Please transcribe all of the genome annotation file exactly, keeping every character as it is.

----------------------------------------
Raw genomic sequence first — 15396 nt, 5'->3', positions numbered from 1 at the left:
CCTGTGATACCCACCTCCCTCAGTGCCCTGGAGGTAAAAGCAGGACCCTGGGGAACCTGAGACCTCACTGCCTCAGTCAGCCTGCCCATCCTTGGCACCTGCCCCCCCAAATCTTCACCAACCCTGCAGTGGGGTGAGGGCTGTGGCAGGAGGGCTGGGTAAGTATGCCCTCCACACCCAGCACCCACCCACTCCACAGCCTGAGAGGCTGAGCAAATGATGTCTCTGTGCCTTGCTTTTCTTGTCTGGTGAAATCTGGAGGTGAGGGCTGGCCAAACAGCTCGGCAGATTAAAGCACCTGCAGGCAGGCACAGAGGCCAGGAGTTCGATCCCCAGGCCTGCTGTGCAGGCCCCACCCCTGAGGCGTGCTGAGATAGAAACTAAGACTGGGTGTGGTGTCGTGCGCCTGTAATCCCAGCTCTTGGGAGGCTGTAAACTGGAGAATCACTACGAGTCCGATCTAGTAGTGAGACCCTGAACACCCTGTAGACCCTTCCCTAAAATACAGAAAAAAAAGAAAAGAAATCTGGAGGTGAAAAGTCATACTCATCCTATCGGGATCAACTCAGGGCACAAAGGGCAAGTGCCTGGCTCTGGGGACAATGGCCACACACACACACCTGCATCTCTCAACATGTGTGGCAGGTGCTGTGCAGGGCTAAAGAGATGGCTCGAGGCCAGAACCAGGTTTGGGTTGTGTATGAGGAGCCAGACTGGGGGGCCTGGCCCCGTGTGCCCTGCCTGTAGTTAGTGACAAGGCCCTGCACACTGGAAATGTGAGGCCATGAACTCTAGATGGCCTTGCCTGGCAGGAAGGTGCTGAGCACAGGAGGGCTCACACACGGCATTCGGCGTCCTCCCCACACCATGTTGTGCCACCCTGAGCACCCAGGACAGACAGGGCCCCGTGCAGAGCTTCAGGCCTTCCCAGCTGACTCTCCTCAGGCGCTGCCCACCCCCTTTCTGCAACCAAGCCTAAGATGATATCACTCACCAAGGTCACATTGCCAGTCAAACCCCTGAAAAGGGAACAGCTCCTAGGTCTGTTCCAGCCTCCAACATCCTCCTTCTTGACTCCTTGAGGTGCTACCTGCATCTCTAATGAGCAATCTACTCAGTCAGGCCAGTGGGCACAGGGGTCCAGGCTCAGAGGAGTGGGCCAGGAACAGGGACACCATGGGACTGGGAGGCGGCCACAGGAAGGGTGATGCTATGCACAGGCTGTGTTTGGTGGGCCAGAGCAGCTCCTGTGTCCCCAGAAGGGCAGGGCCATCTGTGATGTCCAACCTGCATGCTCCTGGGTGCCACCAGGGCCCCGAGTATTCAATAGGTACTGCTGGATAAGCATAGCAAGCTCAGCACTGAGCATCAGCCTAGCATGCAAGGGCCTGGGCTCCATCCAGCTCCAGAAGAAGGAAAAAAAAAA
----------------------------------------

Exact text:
Raw genomic sequence first — 15396 nt, 5'->3', positions numbered from 1 at the left:
CCTGTGATACCCACCTCCCTCAGTGCCCTGGAGGTAAAAGCAGGACCCTGGGGAACCTGAGACCTCACTGCCTCAGTCAGCCTGCCCATCCTTGGCACCTGCCCCCCCAAATCTTCACCAACCCTGCAGTGGGGTGAGGGCTGTGGCAGGAGGGCTGGGTAAGTATGCCCTCCACACCCAGCACCCACCCACTCCACAGCCTGAGAGGCTGAGCAAATGATGTCTCTGTGCCTTGCTTTTCTTGTCTGGTGAAATCTGGAGGTGAGGGCTGGCCAAACAGCTCGGCAGATTAAAGCACCTGCAGGCAGGCACAGAGGCCAGGAGTTCGATCCCCAGGCCTGCTGTGCAGGCCCCACCCCTGAGGCGTGCTGAGATAGAAACTAAGACTGGGTGTGGTGTCGTGCGCCTGTAATCCCAGCTCTTGGGAGGCTGTAAACTGGAGAATCACTACGAGTCCGATCTAGTAGTGAGACCCTGAACACCCTGTAGACCCTTCCCTAAAATACAGAAAAAAAAGAAAAGAAATCTGGAGGTGAAAAGTCATACTCATCCTATCGGGATCAACTCAGGGCACAAAGGGCAAGTGCCTGGCTCTGGGGACAATGGCCACACACACACACCTGCATCTCTCAACATGTGTGGCAGGTGCTGTGCAGGGCTAAAGAGATGGCTCGAGGCCAGAACCAGGTTTGGGTTGTGTATGAGGAGCCAGACTGGGGGGCCTGGCCCCGTGTGCCCTGCCTGTAGTTAGTGACAAGGCCCTGCACACTGGAAATGTGAGGCCATGAACTCTAGATGGCCTTGCCTGGCAGGAAGGTGCTGAGCACAGGAGGGCTCACACACGGCATTCGGCGTCCTCCCCACACCATGTTGTGCCACCCTGAGCACCCAGGACAGACAGGGCCCCGTGCAGAGCTTCAGGCCTTCCCAGCTGACTCTCCTCAGGCGCTGCCCACCCCCTTTCTGCAACCAAGCCTAAGATGATATCACTCACCAAGGTCACATTGCCAGTCAAACCCCTGAAAAGGGAACAGCTCCTAGGTCTGTTCCAGCCTCCAACATCCTCCTTCTTGACTCCTTGAGGTGCTACCTGCATCTCTAATGAGCAATCTACTCAGTCAGGCCAGTGGGCACAGGGGTCCAGGCTCAGAGGAGTGGGCCAGGAACAGGGACACCATGGGACTGGGAGGCGGCCACAGGAAGGGTGATGCTATGCACAGGCTGTGTTTGGTGGGCCAGAGCAGCTCCTGTGTCCCCAGAAGGGCAGGGCCATCTGTGATGTCCAACCTGCATGCTCCTGGGTGCCACCAGGGCCCCGAGTATTCAATAGGTACTGCTGGATAAGCATAGCAAGCTCAGCACTGAGCATCAGCCTAGCATGCAAGGGCCTGGGCTCCATCCAGCTCCAGAAGAAGGAAAAAAAAAA